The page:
So off she went. It actually happened.
The day we’d been dreading for months finally came around and daughter #1 and her pal boarded a flight to Buenos Aires to start their THREE MONTH tour of South America.
Me and the boss and a friend who came along waved them off at Lancaster station last week. They were carrying backpacks almost as big as they were and looked about 11, not 19.
We all put our brave faces on as we said our goodbyes, had a bit of a wobble once the train was out of sight then drove home to an empty house. It was not a good day. Before they went, I gave them two pieces of advice. 1. Don’t do anything that you wouldn’t do here. 2. Whatever happens, stick together.
In the days before the internet, when you went interrailing around Europe for a month, your parents were lucky if they got a postcard which, apart from your non-appearance on the news, was all they had to say you were still alive.
Now, even when your kids are walking around a city that’s SIX THOUSAND MILES AWAY, thanks to Instagram, Snapchat and good old-fashioned texting, they’re in touch more than when they’re at home.
We’re now in late stage parenting. We communicate with our children through our hand-held idiot machines so much they might as well be Tamagotchis. Only Tamagotchis aren’t as needy and require way less funding. So far we’ve seen Instagram pictures of them wandering around Buenos Aires’ art galleries, lounging around parks in glorious sunshine, sipping mojitos, eating thick juicy steaks and exotic looking McDonald’s.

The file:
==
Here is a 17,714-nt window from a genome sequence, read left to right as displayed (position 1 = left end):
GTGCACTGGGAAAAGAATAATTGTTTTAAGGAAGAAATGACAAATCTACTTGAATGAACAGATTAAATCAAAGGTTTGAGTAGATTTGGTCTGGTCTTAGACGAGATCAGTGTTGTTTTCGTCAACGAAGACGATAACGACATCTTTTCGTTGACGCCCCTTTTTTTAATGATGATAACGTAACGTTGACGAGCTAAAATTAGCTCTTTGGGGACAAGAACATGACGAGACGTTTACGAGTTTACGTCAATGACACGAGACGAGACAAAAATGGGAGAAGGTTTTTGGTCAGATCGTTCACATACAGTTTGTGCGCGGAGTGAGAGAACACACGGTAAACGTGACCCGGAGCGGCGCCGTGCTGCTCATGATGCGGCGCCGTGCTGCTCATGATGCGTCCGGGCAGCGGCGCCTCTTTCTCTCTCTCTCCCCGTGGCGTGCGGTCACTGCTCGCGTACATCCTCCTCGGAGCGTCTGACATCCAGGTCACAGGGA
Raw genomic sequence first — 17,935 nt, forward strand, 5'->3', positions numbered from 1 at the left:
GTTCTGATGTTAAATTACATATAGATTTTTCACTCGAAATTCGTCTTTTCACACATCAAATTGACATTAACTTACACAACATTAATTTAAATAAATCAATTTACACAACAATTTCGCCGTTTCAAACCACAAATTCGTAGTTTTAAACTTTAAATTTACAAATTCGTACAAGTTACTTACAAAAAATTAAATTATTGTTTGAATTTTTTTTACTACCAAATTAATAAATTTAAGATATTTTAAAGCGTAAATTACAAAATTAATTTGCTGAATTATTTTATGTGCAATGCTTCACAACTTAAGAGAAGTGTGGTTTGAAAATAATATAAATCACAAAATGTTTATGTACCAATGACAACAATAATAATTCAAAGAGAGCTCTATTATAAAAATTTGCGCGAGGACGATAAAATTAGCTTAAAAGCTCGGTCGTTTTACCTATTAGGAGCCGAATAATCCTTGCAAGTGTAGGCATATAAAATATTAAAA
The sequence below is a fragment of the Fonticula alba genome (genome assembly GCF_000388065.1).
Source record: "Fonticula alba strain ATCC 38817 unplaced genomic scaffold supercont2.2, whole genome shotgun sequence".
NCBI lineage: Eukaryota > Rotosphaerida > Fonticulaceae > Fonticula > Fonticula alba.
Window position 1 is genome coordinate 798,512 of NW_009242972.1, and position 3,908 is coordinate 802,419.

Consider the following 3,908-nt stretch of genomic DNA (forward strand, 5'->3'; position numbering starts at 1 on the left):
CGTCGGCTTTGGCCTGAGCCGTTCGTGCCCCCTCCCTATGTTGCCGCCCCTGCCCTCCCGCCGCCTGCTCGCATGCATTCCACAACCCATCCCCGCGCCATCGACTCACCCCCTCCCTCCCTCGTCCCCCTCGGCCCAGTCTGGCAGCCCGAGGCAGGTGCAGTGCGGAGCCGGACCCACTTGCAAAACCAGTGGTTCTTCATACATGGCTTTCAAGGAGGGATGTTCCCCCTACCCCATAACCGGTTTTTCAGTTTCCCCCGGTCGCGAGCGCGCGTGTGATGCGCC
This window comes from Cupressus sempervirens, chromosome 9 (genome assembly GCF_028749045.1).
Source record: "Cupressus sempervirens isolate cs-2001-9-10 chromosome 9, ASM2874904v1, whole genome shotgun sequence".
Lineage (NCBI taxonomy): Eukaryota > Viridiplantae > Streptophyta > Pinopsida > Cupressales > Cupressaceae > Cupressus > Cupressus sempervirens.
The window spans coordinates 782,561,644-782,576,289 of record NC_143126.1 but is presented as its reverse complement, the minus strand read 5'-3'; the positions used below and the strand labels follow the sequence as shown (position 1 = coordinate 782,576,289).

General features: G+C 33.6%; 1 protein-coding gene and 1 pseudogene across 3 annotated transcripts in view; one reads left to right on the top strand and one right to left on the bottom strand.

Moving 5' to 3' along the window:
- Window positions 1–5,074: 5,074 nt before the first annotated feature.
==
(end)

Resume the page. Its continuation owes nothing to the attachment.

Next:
And they’ve only been there a week. After that, it’s Chile, Peru, Bolivia and Colombia before flying home sometime around mid-May with a backpack full of filthy clothes and stories to last a lifetime. Yours truly turned up at work after we waved them off white as a sheet and was given advice that sort of helped which boiled down to “try not to worry too much” and “keep busy”. Easier said than done. Put it this way, Instagram and Snapchat are our new best friends. And we live for the pictures and videos they send. May can’t come quickly enough.